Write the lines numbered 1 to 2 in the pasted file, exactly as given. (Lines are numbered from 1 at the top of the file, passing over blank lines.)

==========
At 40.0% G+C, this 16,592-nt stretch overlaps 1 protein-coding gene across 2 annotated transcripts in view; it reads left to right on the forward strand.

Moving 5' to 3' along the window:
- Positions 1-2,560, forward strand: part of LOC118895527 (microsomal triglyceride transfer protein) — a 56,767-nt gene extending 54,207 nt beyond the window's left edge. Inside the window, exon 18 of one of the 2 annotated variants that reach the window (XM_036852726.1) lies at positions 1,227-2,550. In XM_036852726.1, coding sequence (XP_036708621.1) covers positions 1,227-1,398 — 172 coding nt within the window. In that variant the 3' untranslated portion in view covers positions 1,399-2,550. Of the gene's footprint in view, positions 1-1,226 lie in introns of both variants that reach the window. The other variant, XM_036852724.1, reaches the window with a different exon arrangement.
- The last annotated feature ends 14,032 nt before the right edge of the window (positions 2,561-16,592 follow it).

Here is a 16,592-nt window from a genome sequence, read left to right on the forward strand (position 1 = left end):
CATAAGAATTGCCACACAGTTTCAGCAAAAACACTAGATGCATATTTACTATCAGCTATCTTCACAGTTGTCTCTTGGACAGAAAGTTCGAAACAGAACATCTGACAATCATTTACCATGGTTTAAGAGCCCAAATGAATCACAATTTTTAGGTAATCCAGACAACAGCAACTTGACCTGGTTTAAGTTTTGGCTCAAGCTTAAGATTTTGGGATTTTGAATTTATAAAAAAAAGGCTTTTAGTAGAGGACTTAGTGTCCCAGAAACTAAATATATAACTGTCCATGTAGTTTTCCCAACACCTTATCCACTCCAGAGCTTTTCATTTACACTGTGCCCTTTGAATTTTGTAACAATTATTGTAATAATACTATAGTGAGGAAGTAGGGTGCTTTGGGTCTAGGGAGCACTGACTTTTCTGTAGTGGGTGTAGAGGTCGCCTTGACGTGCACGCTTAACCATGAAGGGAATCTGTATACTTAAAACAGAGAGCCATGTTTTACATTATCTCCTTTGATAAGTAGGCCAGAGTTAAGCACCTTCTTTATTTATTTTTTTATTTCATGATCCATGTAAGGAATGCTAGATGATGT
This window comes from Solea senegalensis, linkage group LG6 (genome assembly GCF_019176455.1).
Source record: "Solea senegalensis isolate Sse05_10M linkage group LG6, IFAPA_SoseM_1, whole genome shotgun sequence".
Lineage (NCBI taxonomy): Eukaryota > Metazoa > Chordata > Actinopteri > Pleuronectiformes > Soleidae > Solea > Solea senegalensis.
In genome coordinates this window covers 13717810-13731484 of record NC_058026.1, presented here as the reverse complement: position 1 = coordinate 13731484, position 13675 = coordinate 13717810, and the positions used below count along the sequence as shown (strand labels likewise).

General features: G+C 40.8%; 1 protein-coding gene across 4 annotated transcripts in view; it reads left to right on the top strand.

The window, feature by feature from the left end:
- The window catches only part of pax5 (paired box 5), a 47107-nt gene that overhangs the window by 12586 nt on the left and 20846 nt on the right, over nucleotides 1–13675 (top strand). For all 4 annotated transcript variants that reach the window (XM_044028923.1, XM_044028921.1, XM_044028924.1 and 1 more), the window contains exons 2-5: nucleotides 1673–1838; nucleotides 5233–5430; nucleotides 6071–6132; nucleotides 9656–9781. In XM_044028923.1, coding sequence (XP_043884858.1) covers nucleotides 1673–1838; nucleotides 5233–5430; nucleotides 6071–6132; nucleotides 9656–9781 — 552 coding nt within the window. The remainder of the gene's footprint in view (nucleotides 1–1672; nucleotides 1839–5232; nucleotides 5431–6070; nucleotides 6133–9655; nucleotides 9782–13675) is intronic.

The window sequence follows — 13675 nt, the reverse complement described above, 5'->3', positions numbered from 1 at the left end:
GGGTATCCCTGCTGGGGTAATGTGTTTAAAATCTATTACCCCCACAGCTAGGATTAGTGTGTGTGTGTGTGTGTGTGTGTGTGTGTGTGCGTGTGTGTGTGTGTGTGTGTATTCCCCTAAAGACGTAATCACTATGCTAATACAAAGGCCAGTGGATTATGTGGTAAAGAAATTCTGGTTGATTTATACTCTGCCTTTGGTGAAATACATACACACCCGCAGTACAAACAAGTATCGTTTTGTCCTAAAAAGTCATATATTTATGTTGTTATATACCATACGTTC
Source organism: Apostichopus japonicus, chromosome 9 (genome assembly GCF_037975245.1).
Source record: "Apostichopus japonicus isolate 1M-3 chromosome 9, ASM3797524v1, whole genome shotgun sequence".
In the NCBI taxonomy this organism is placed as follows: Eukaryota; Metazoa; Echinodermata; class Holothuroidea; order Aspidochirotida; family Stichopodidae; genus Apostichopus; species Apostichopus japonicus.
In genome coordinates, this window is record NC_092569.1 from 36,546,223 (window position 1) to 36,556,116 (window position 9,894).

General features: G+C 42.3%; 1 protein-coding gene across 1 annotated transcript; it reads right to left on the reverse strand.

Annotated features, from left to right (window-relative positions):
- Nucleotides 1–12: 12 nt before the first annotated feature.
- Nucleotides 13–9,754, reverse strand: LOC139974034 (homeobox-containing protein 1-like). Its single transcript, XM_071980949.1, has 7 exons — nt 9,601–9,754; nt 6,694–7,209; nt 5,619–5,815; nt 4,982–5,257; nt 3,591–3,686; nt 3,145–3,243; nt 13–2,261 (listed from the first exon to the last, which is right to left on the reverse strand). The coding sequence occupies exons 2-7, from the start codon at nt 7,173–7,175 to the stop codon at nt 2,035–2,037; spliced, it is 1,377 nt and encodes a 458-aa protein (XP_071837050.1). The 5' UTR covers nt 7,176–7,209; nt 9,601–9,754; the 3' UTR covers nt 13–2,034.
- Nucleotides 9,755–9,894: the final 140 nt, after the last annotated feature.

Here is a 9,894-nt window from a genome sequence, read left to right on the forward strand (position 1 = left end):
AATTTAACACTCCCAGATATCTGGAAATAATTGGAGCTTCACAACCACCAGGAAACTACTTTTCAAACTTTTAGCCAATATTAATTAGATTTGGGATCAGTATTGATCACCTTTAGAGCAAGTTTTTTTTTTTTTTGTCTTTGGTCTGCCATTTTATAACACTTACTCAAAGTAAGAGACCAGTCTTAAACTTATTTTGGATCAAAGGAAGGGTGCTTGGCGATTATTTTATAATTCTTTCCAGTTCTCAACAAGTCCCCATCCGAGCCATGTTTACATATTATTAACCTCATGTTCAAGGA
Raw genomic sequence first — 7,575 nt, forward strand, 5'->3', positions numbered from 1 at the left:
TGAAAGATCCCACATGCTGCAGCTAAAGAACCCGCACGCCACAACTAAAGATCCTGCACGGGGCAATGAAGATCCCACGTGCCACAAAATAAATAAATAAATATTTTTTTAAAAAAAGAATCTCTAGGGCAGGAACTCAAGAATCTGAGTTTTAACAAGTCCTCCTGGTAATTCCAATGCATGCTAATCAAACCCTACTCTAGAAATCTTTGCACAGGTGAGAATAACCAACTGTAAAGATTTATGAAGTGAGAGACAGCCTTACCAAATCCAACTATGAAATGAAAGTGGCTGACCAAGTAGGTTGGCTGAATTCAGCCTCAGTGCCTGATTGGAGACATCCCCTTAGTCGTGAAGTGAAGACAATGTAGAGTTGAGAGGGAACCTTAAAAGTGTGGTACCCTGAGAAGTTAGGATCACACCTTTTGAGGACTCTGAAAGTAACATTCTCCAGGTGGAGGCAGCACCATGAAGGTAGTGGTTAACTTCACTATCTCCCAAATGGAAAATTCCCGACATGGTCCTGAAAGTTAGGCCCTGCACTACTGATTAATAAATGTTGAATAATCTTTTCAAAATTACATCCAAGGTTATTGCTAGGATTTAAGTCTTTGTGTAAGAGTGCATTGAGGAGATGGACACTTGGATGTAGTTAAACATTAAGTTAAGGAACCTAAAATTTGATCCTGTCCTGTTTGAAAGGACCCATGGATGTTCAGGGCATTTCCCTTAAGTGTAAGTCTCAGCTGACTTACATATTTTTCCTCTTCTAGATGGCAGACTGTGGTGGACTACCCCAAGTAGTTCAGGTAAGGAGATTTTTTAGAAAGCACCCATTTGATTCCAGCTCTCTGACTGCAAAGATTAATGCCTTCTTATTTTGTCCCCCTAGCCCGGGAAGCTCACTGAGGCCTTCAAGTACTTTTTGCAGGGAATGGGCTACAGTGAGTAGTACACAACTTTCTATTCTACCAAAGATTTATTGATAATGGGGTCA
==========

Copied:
At 40.0% G+C, this 16,592-nt stretch overlaps 1 protein-coding gene across 2 annotated transcripts in view; it reads left to right on the forward strand.

Moving 5' to 3' along the window: